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AT&T closes $86 billion BellSouth deal
WASHINGTON (Reuters) - AT&T Inc. closed its $86 billion purchase of BellSouth Corp. on Friday after getting final regulatory approval, in a deal that will widen its lead in U.S. phone and Internet services.
The U.S. Federal Communications Commission voted 4-0 to approve the deal after AT&T promised to maintain "network neutrality" of its high-speed Internet platform for two years, meaning it will not charge certain Web media providers more to carry data-heavy Internet content such as video.
It was one of several key concessions that the top U.S. phone provider pledged late on Thursday to quiet concerns that the takeover would stifle competition. Some investors had begun to expect a delay into 2007 as talks with the FCC dragged on.
The San Antonio, Texas-based company also reaffirmed forecasts it gave when the merger was announced in March, saying it expected total cost savings of $18 billion from the deal, with $2 billion of that coming in 2008.
Shares in AT&T rose 28 cents, or 0.7 percent, to $36.03 in after-hours trading. Since hitting a trough in mid-May, AT&T shares have climbed more than 40 percent and closed at $35.75 on the New York Stock Exchange on Friday.
AT&T, which dates back more than 125 years to the invention of the telephone, has been trying to bolster its bottom line through acquisitions and expand into the television business as profits from traditional phone service have waned.
The company was formed in 2005 when local phone carrier SBC Communications Inc. acquired AT&T and kept that name.
Now four of the seven companies that were spun off from the original AT&T in 1984 are back under one roof, and it includes 66.1 million telephone lines, 58.7 million Cingular Wireless customers and 11.6 million high-speed Internet customers.
That clout is viewed as key to profitability in a consolidating telecoms industry, as everyone from cable operators to Internet phone companies offer combined voice, video and Web services.
AT&T's concession on net neutrality was of particular note because it had strenuously objected to any restriction on how it charged for services.
The provision was praised by the FCC's two Democratic commissioners and criticized by Chairman Kevin Martin and Commissioner Deborah Taylor Tate.
"Today's order does not mean that the commission has adopted an additional net neutrality principle," the two Republicans said in a joint statement.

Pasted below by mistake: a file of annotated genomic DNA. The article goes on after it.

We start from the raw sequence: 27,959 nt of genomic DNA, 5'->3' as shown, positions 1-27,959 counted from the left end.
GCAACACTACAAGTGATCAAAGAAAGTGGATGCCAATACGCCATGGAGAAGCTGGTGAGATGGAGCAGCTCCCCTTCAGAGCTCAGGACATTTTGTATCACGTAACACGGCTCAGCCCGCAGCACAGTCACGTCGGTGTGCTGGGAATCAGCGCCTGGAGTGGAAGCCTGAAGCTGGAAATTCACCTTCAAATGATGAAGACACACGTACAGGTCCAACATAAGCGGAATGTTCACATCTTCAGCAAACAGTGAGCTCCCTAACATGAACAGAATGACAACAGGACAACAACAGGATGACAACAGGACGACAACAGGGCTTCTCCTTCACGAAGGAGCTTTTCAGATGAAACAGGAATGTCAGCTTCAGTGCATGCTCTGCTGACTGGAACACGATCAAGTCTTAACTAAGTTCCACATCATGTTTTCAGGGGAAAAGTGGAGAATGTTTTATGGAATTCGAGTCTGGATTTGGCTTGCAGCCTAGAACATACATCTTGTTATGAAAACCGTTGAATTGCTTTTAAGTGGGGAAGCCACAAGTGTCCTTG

"We continue to believe such a requirement is not necessary and may impede infrastructure deployment," they said. "Thus, although AT&T may make a voluntary business decision, it cannot dictate or bind government policy."
CONCESSIONS ON INTERNET, WHOLESALE RATES
A new legislative push to require net neutrality is expected in 2007 from Rep. Edward Markey, the top Democrat on the House subcommittee on telecommunications. In a statement, Markey said the AT&T concession would be an "important keystone" for future legislation.
To win FCC approval, AT&T agreed to offer Internet access for $10 a month and broadband for $19.95 per month. It also agreed to freeze prices and to price caps for some wholesale rates to give competitors access to its network for 48 months, longer than an initial offer of 30 months.
Rivals had complained that the initial conditions would undermine competition, particularly for high-speed Internet service. They advocated restrictions lasting several years.
By buying Atlanta, Georgia-based BellSouth, AT&T gets a foothold in the southeastern United States.
"Moving forward, AT&T will work to integrate these services for customers in the southeast, across the country and around the world," said AT&T Chief Executive Ed Whitacre, who will be chairman and CEO of the combined company.
AT&T's closest rival is Verizon Communications Inc. with almost 46 million access lines, 56.7 million wireless subscribers, and 6.6 million broadband customers. That company is also moving into the television business.
Cable TV provider Comcast Corp. has about 11 million broadband subscribers and 2.1 million voice customers.
AT&T said it would repatriate 3,000 jobs outsourced by BellSouth, but did not give details or say how that would affect its expectation, announced in March, that the deal would result in 10,000 job cuts by 2009.
(Additional reporting by Jeremy Pelofsky in Washington and Scott Hillis in San Francisco)
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